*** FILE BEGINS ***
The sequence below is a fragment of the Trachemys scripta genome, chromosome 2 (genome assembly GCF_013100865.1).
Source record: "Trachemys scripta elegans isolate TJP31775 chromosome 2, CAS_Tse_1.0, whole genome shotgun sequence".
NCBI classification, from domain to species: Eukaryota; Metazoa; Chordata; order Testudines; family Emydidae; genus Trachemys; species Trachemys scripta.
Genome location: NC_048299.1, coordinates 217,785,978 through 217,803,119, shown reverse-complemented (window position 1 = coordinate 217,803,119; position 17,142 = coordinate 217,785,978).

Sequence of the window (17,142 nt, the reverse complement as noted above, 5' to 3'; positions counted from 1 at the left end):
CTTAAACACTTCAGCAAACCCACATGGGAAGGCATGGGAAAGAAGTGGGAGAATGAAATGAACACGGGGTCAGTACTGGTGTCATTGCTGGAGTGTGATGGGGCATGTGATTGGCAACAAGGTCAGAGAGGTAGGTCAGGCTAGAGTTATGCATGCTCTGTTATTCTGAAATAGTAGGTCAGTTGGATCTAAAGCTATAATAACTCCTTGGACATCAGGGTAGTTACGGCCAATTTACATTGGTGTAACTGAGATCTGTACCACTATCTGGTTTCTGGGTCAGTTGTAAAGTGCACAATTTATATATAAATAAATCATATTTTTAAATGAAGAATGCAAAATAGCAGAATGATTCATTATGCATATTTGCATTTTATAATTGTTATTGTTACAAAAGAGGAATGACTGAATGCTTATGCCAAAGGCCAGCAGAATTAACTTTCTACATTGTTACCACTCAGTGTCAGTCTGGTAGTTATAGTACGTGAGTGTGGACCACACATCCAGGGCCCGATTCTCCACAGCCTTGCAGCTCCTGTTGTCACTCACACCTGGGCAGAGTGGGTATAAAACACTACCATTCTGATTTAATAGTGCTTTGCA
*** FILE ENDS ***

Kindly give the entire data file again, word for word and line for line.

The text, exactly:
The sequence below is a fragment of the Trachemys scripta genome, chromosome 2 (genome assembly GCF_013100865.1).
Source record: "Trachemys scripta elegans isolate TJP31775 chromosome 2, CAS_Tse_1.0, whole genome shotgun sequence".
NCBI classification, from domain to species: Eukaryota; Metazoa; Chordata; order Testudines; family Emydidae; genus Trachemys; species Trachemys scripta.
Genome location: NC_048299.1, coordinates 217,785,978 through 217,803,119, shown reverse-complemented (window position 1 = coordinate 217,803,119; position 17,142 = coordinate 217,785,978).

Sequence of the window (17,142 nt, the reverse complement as noted above, 5' to 3'; positions counted from 1 at the left end):
CTTAAACACTTCAGCAAACCCACATGGGAAGGCATGGGAAAGAAGTGGGAGAATGAAATGAACACGGGGTCAGTACTGGTGTCATTGCTGGAGTGTGATGGGGCATGTGATTGGCAACAAGGTCAGAGAGGTAGGTCAGGCTAGAGTTATGCATGCTCTGTTATTCTGAAATAGTAGGTCAGTTGGATCTAAAGCTATAATAACTCCTTGGACATCAGGGTAGTTACGGCCAATTTACATTGGTGTAACTGAGATCTGTACCACTATCTGGTTTCTGGGTCAGTTGTAAAGTGCACAATTTATATATAAATAAATCATATTTTTAAATGAAGAATGCAAAATAGCAGAATGATTCATTATGCATATTTGCATTTTATAATTGTTATTGTTACAAAAGAGGAATGACTGAATGCTTATGCCAAAGGCCAGCAGAATTAACTTTCTACATTGTTACCACTCAGTGTCAGTCTGGTAGTTATAGTACGTGAGTGTGGACCACACATCCAGGGCCCGATTCTCCACAGCCTTGCAGCTCCTGTTGTCACTCACACCTGGGCAGAGTGGGTATAAAACACTACCATTCTGATTTAATAGTGCTTTGCA